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A marijuana plant is seen at the The Global Marijuana March in Toronto, May 7, 2011. — Reuters Photo

Teenage stoners may be getting more than high when they smoke pot regularly. They may be losing brain power permanently, according to a newly released study.

Researchers compared Intelligence Quotient (IQ) results for subjects aged 13 and then at 38 for more than 1,000 New Zealanders, some of whom were regular cannabis-users and some who were not.

The results were striking. A decline of around eight points for those who started smoking up as teens and kept it up, persistently, in their 20s and 30s, said lead researcher Madeline Meier, a Duke University psychologist.

That's a big deal, Meier explained in a telephone interview with AFP. "On average, IQ should be stable" as a person ages, she said.

For the people in the study who had never smoked any marijuana, their IQ actually went up a few tenths of a point or so.

"We know that IQ is a strong determinant of a person's access to a college education, lifelong total income, their access to a job, their performance on a job," Meier said.

"Somebody who loses eight IQ points in their teens and twenties may be disadvantaged compared to their same age peers in most of the important aspects of life, and for years to come."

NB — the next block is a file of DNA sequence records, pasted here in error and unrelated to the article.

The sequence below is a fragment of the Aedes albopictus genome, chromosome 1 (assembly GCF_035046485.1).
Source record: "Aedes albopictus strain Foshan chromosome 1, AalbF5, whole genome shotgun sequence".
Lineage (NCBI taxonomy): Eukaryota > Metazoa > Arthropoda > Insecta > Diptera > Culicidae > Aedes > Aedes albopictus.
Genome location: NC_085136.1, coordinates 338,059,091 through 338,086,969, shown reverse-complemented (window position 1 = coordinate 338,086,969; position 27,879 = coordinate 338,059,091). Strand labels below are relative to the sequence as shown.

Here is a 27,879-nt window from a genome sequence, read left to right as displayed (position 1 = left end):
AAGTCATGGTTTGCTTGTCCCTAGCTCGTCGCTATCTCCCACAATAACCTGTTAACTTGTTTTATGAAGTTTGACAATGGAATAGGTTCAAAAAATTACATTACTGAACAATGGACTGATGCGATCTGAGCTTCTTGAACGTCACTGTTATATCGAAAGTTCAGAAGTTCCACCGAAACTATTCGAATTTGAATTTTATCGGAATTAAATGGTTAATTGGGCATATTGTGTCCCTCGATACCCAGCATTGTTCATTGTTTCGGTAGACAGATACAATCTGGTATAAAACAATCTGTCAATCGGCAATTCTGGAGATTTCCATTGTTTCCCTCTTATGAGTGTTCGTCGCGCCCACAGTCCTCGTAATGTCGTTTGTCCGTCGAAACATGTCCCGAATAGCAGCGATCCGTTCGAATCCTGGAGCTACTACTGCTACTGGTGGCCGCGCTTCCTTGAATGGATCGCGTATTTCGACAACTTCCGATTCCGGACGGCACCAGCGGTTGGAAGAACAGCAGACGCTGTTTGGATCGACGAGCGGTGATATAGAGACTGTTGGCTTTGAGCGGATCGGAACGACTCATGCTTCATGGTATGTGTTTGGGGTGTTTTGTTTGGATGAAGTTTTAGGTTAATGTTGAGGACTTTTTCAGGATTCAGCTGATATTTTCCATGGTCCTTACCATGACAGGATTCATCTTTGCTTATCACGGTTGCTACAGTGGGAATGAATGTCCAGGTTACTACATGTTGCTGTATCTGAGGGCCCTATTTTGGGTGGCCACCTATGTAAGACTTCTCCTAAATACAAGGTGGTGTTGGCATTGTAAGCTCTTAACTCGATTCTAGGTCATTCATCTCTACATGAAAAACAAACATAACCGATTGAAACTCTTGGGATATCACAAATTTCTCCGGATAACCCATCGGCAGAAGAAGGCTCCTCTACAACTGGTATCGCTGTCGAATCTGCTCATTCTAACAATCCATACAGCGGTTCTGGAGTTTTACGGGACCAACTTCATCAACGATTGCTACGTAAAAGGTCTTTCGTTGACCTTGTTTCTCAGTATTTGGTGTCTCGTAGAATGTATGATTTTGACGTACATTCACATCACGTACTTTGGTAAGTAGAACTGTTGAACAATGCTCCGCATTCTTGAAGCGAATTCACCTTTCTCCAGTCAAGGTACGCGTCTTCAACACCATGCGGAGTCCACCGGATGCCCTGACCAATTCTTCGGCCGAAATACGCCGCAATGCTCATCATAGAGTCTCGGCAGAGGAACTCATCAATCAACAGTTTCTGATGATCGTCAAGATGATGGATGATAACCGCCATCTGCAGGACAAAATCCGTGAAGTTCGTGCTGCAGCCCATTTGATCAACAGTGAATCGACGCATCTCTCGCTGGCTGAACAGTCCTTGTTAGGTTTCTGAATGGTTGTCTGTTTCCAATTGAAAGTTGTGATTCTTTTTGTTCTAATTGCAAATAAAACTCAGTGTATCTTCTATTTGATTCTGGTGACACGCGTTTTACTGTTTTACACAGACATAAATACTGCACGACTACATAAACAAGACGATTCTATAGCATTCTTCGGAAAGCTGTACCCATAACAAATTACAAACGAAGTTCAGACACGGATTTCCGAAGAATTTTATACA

And the drop couldn't be traced to differences in education or by other substance abuse, including alcohol or other drugs, she said.

The ones who started smoking cannabis as adolescents and continued persistently also performed more poorly on tests of memory and ability to focus and think quickly, even when adjusted for each individual's natural abilities.

And those who quit or slowed their marijuana use within the year prior to testing at age 38 still showed the same deficits.

Yet for those persistent users who started smoking as adults, brain power didn't drop. This is a key distinction, Meier said.

"Adolescence is a particularly vulnerable period of brain development," Meier said.

Those kids who smoke up early and often "might be disrupting the normal critical brain processes," permanently damaging their brains, she explained.

The study did not gather data on exactly how much pot was used or how often the persistent users were smoking.

Those who showed deficits were those who researchers determined were "cannabis-dependent" during periodic interviews from age 18 to age 38.

Further research could also help determine if staying off cannabis for more than a year meant "functioning could be recovered," Meier said. "We didn't look into that, but it's definitely possible."

But bottom line, she said, the results show "cannabis use, marijuana use, in adolescence is not healthy. It's harmful."

The study was published Monday in the Proceedings of the National Academy of Sciences.

 


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